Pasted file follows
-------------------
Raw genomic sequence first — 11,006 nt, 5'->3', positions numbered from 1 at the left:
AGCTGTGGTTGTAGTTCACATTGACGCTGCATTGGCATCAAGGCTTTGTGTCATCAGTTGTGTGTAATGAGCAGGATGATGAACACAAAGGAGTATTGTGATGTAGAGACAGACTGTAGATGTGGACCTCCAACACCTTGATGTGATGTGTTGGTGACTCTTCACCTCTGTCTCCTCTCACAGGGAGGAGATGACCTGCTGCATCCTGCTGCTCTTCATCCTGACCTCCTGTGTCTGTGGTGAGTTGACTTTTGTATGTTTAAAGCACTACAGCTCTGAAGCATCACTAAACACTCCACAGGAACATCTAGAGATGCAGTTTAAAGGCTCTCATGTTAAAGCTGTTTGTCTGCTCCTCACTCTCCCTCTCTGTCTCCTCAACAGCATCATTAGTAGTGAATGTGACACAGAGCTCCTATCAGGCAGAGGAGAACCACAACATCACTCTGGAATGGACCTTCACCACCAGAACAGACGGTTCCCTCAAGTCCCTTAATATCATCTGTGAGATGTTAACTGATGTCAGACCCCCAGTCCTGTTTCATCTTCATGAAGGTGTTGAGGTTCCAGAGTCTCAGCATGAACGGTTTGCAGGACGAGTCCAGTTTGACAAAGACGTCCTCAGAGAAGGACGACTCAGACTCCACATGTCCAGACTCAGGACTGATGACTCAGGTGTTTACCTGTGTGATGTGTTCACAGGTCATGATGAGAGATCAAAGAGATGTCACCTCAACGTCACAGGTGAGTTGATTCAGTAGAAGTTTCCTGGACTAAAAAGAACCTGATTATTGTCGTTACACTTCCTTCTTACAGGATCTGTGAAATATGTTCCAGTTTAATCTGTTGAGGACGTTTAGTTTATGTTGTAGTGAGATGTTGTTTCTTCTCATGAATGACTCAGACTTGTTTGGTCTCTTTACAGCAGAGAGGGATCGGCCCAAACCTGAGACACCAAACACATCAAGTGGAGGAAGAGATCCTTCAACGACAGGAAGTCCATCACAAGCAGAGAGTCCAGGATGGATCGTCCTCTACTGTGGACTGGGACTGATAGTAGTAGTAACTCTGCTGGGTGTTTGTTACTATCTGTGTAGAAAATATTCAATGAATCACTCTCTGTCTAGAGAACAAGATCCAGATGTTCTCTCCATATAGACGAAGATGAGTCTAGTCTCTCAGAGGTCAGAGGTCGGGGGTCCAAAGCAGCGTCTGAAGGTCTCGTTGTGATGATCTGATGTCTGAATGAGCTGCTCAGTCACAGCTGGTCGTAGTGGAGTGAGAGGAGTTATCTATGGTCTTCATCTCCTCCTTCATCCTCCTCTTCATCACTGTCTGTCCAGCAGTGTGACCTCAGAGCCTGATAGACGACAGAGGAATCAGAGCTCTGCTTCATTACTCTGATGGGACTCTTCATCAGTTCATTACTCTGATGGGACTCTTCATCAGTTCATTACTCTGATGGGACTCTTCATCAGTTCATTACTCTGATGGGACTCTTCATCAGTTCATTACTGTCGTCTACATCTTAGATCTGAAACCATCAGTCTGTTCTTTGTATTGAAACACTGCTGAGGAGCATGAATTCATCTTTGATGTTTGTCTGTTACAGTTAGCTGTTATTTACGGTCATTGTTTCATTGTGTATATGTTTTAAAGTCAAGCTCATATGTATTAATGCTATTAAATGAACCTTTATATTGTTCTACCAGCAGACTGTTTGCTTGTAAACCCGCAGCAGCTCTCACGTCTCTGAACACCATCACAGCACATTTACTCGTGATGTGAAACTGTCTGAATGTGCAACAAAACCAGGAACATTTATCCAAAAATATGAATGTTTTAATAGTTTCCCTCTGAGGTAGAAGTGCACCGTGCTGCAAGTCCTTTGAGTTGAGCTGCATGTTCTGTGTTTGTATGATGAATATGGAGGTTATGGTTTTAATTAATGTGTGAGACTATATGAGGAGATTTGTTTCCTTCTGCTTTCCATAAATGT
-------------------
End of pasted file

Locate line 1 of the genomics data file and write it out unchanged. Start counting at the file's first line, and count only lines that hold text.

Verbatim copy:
Raw genomic sequence first — 11,006 nt, 5'->3', positions numbered from 1 at the left: